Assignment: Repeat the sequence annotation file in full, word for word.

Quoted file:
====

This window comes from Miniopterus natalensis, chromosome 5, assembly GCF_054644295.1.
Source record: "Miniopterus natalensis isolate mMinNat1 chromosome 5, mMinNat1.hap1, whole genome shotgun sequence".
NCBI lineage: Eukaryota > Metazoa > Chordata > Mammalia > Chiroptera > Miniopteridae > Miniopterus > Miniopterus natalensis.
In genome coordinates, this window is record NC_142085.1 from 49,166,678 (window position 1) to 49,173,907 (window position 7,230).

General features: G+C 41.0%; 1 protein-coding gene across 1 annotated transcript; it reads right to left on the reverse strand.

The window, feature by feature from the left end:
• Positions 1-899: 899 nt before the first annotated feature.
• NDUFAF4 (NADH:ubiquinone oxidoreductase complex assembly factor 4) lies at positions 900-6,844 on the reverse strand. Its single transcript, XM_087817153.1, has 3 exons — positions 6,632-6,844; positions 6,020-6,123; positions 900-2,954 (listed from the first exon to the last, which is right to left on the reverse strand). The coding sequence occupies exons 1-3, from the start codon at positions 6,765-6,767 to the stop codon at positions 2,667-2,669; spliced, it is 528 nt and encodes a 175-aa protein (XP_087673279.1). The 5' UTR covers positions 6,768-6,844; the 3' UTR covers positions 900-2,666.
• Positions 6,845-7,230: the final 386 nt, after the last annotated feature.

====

This window comes from Miniopterus natalensis, chromosome 5, assembly GCF_054644295.1.
Source record: "Miniopterus natalensis isolate mMinNat1 chromosome 5, mMinNat1.hap1, whole genome shotgun sequence".
NCBI lineage: Eukaryota > Metazoa > Chordata > Mammalia > Chiroptera > Miniopteridae > Miniopterus > Miniopterus natalensis.
In genome coordinates, this window is record NC_142085.1 from 49,166,678 (window position 1) to 49,173,907 (window position 7,230).

General features: G+C 41.0%; 1 protein-coding gene across 1 annotated transcript; it reads right to left on the reverse strand.

The window, feature by feature from the left end:
• Positions 1-899: 899 nt before the first annotated feature.
• NDUFAF4 (NADH:ubiquinone oxidoreductase complex assembly factor 4) lies at positions 900-6,844 on the reverse strand. Its single transcript, XM_087817153.1, has 3 exons — positions 6,632-6,844; positions 6,020-6,123; positions 900-2,954 (listed from the first exon to the last, which is right to left on the reverse strand). The coding sequence occupies exons 1-3, from the start codon at positions 6,765-6,767 to the stop codon at positions 2,667-2,669; spliced, it is 528 nt and encodes a 175-aa protein (XP_087673279.1). The 5' UTR covers positions 6,768-6,844; the 3' UTR covers positions 900-2,666.
• Positions 6,845-7,230: the final 386 nt, after the last annotated feature.